In the 150 years since the birth of the petroleum industry oil has saturated our culture, fueling our cars and wars, our economy and policies. But just as thoroughly, culture saturates oil. So what exactlyis"oil culture"? This book pursues an answer through petrocapitalism's history in literature, film, fine art, wartime propaganda, and museum displays. Investigating cultural discourses that have taken shape around oil, these essays compose the first sustained attempt to understand how petroleum has suffused the Western imagination.
The contributors to this volume examine the oil culture nexus, beginning with the whale oil culture it replaced and analyzing literature and films such asGiant, Sundown, Bernardo Bertolucci'sLa Via del Petrolio, and Ben Okri's "What the Tapster Saw"; corporate art, museum installations, and contemporary photography; and in apocalyptic visions of environmental disaster and science fiction. By considering oil as both a natural resource and a trope, the authors show how oil's dominance is part of culture rather than an economic or physical necessity.Oil Culturesees beyond oil capitalism to alternative modes of energy production and consumption.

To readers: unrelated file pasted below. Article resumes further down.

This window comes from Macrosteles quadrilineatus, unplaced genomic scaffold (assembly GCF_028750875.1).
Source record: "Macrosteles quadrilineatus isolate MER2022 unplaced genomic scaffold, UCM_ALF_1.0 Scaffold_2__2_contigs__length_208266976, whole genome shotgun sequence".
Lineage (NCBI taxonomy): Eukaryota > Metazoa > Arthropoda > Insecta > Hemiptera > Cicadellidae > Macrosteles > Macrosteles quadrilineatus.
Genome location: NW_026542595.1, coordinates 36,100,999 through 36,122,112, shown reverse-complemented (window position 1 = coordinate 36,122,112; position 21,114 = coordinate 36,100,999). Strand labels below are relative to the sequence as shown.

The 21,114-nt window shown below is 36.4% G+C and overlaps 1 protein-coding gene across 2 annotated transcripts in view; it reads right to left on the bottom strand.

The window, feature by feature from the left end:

Contributors: Georgiana Banita, U of Bamberg; Frederick Buell, Queens College; Gerry Canavan, Marquette U; Melanie Doherty, Wesleyan College; Sarah Frohardt-Lane, Ripon College, Matthew T. Huber, Syracuse U; Dolly Jørgensen, Umeå U; Stephanie LeMenager, U of Oregon; Hanna Musiol, Northeastern U; Chad H. Parker, U of Louisiana at Lafayette; Ruth Salvaggio, U of North Carolina, Chapel Hill; Heidi Scott, Florida International U; Imre Szeman, U of Alberta; Michael Watts, U of California, Berkeley; Jennifer Wenzel, Columbia University; Sheena Wilson, U of Alberta; Rochelle Raineri Zuck, U of Minnesota Duluth; Catherine Zuromskis, U of New Mexico.
Subjects: Environmental Science, Anthropology, History
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